herd

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See also: Herd

English[edit]

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Pronunciation[edit]

Etymology 1[edit]

From Middle English herde, heerde, heorde, from Old English hierd, heord (herd, flock; keeping, care, custody), from Proto-Germanic *herdō (herd), from Proto-Indo-European *ḱerdʰ- (file, row, herd). Cognate with German Herde, Swedish hjord. Non-Germanic cognates include Albanian herdhe (nest) and Serbo-Croatian krdo.

Noun[edit]

herd (plural herds)

  1. A number of domestic animals assembled together under the watch or ownership of a keeper. [from 11th c.]
    a herd of cattle
    a herd of sheep
    a herd of goats
  2. Any collection of animals gathered or travelling in a company. [from 13th c.]
    • 2007, J. Michael Fay, Ivory Wars: Last Stand in Zakouma, National Geographic (March 2007), 47,
      Zakouma is the last place on Earth where you can see more than a thousand elephants on the move in a single, compact herd.
  3. (now usually derogatory) A crowd, a mass of people; now usually pejorative: a rabble. [from 15th c.]
Derived terms[edit]
Translations[edit]

Verb[edit]

herd (third-person singular simple present herds, present participle herding, simple past and past participle herded)

  1. (intransitive) To unite or associate in a herd; to feed or run together, or in company.
    Sheep herd on many hills.
    • 1953, Janice Holt Giles, The Kentuckians:
      The women bunched up in little droves and let their tongues clack, and the men herded together and passed a jug around and, to tell the truth, let their tongues clack too.
    • 1983, Richard Ellis, The Book of Sharks, Knopf, →ISBN, page 167:
      Any predator that preys on animals that herd or school, has to be able to single out one individual to attack.
  2. (transitive) To unite or associate in a herd
  3. (transitive) To manage, care for or guard a herd
    He is employed to herd the goats.
  4. (intransitive) To associate; to ally oneself with, or place oneself among, a group or company.
    1713, Joseph Addison, Cato, published 1712, (please specify the act number in uppercase Roman numerals):
    • I’ll herd among his friends, and seem
      One of the number.
    • 1887, H. Rider Haggard, She: A History of Adventure[1]:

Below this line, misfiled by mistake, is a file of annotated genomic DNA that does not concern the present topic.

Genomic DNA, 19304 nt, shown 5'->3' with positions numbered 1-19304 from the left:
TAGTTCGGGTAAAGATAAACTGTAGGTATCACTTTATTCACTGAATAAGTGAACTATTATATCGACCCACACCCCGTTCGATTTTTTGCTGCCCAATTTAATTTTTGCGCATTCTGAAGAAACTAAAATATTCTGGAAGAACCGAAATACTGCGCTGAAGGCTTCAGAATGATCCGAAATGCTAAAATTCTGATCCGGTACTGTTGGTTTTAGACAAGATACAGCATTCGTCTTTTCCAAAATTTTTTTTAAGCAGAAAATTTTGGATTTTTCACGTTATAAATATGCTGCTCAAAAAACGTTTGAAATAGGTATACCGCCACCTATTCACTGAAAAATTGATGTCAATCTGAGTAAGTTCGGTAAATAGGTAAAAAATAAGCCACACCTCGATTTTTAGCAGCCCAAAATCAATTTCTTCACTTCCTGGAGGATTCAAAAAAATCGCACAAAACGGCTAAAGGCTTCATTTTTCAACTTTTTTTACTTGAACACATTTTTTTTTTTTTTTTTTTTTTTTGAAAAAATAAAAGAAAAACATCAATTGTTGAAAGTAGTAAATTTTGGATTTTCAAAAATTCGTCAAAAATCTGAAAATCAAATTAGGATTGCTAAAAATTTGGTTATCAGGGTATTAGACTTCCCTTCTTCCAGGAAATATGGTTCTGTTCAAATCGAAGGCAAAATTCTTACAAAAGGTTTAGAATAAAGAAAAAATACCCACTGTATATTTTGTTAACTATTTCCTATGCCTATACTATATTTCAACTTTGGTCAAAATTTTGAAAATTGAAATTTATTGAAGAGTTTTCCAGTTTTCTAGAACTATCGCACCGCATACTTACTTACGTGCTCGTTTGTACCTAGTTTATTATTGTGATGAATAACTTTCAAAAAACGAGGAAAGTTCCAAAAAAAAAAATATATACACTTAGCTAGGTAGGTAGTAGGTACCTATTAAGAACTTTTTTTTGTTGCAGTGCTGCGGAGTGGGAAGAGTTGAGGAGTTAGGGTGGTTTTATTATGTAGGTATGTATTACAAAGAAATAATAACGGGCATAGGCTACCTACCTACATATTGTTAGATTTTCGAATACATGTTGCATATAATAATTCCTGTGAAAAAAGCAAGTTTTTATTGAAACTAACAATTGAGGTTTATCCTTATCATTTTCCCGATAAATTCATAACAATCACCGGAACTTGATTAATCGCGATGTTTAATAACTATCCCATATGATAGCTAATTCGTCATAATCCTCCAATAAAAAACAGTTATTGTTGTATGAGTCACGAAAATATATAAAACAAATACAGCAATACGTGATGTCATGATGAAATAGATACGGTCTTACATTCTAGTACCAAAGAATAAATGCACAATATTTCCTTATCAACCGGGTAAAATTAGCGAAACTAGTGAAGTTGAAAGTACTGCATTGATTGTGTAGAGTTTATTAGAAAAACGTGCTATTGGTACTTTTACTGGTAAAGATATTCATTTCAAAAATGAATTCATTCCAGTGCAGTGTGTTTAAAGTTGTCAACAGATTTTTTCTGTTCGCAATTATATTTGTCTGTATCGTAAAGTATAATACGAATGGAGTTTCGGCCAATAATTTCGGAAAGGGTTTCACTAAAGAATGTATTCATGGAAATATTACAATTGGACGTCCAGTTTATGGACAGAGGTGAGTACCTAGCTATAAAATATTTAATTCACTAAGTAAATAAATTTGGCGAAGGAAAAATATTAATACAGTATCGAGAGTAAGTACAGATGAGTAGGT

"[W]hy, I say, oh stranger, dost thou think that I herd here with barbarians lower than the beasts?"
Translations[edit]

Etymology 2[edit]

From Middle English herde, from Old English hirde, hierde, from Proto-West Germanic *hirdī, from Proto-Germanic *hirdijaz. Cognate with German Hirte, Swedish herde, Danish hyrde.

Noun[edit]

herd (plural herds)

  1. (now rare) Someone who keeps a group of domestic animals; a herdsman.
    • 2000, Alasdair Grey, The Book of Prefaces, Bloomsbury 2002, page 38:
      Any talent which gives a good new thing to others is a miracle, but commentators have thought it extra miraculous that England's first known poet was an illiterate herd.
Derived terms[edit]
Related terms[edit]
Translations[edit]
The translations below need to be checked and inserted above into the appropriate translation tables, removing any numbers. Numbers do not necessarily match those in definitions. See instructions at Wiktionary:Entry layout § Translations.

Verb[edit]

herd (third-person singular simple present herds, present participle herding, simple past and past participle herded)

  1. (intransitive, Scotland) To act as a herdsman or a shepherd.
  2. (transitive) To form or put into a herd.
  3. (transitive) To move or drive a herd.
    I heard the herd of cattle being herded home from a long way away.
Translations[edit]

See also[edit]


Norwegian Bokmål[edit]

Verb[edit]

herd

  1. imperative of herde

Old High German[edit]

Etymology[edit]

From Proto-West Germanic *herþ.

Noun[edit]

herd m

  1. hearth

Descendants[edit]

  • Middle High German: hert